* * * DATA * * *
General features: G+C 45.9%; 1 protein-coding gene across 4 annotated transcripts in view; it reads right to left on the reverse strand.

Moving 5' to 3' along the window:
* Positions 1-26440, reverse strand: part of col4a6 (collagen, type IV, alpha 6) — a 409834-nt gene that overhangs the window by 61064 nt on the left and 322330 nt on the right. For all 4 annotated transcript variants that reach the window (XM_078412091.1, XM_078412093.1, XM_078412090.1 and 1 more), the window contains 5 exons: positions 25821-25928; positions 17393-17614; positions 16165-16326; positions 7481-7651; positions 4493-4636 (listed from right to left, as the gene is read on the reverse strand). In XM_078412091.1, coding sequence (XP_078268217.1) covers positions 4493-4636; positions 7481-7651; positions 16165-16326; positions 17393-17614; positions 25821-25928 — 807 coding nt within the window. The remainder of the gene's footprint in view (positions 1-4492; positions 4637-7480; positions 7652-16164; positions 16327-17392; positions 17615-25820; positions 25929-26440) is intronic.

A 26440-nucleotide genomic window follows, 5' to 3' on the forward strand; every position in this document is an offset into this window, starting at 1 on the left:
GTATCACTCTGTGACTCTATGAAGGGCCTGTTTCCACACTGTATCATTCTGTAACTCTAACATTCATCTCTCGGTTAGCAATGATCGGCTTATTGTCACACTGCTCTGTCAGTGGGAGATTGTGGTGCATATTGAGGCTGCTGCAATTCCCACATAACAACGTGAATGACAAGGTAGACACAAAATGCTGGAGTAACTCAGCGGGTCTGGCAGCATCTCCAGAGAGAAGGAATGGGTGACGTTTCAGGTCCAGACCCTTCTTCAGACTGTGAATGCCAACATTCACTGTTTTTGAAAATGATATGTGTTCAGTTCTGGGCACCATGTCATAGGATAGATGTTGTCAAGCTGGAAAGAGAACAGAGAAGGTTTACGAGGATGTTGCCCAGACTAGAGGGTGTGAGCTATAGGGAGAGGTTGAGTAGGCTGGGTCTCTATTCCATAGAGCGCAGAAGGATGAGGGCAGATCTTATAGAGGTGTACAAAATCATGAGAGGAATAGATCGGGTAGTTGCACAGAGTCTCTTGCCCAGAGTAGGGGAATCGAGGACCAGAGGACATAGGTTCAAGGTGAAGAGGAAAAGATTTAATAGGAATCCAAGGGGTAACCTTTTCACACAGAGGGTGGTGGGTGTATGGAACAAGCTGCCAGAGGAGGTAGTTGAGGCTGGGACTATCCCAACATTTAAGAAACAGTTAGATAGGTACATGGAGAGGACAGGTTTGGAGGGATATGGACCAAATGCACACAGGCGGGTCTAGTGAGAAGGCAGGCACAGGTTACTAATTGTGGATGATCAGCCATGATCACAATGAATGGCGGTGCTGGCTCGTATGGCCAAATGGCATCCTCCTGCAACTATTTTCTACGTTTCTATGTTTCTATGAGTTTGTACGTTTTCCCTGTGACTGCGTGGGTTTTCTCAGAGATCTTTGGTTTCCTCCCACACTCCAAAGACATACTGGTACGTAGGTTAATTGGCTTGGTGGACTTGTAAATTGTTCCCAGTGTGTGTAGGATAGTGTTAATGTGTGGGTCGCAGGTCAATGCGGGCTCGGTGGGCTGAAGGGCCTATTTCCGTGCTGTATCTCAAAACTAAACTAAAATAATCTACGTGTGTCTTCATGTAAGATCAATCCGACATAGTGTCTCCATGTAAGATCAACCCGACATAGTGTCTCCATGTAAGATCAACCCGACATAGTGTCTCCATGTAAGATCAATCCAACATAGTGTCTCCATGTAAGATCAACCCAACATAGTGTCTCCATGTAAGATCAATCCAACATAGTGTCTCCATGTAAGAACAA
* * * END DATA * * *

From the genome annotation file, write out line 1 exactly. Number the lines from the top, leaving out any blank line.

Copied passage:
General features: G+C 45.9%; 1 protein-coding gene across 4 annotated transcripts in view; it reads right to left on the reverse strand.